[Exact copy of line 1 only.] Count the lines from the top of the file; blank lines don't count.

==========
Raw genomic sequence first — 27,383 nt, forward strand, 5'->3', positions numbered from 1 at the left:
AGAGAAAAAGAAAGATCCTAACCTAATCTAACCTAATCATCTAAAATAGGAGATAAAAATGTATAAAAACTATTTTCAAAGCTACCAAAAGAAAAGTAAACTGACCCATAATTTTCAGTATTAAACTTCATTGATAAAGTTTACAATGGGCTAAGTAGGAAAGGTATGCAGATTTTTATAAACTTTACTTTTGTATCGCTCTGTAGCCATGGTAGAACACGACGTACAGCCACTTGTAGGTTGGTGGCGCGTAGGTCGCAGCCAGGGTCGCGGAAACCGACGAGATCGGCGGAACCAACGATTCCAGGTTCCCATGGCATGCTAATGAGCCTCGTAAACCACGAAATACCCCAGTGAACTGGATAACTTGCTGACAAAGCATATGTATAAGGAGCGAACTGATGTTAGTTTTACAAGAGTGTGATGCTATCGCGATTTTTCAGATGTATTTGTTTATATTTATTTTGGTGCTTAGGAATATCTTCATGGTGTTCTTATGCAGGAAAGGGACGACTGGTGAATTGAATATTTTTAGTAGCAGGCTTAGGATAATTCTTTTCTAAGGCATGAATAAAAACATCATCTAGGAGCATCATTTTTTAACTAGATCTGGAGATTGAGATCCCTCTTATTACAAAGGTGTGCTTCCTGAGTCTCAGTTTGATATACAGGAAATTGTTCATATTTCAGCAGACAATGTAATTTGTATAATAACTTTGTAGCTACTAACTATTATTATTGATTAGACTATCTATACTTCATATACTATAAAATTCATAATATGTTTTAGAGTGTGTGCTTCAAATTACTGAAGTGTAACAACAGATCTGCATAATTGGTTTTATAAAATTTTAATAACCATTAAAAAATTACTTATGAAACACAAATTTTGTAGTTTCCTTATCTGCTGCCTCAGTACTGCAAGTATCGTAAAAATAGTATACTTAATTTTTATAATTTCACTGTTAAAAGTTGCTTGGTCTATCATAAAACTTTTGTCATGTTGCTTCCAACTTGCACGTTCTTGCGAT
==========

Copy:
Raw genomic sequence first — 27,383 nt, forward strand, 5'->3', positions numbered from 1 at the left: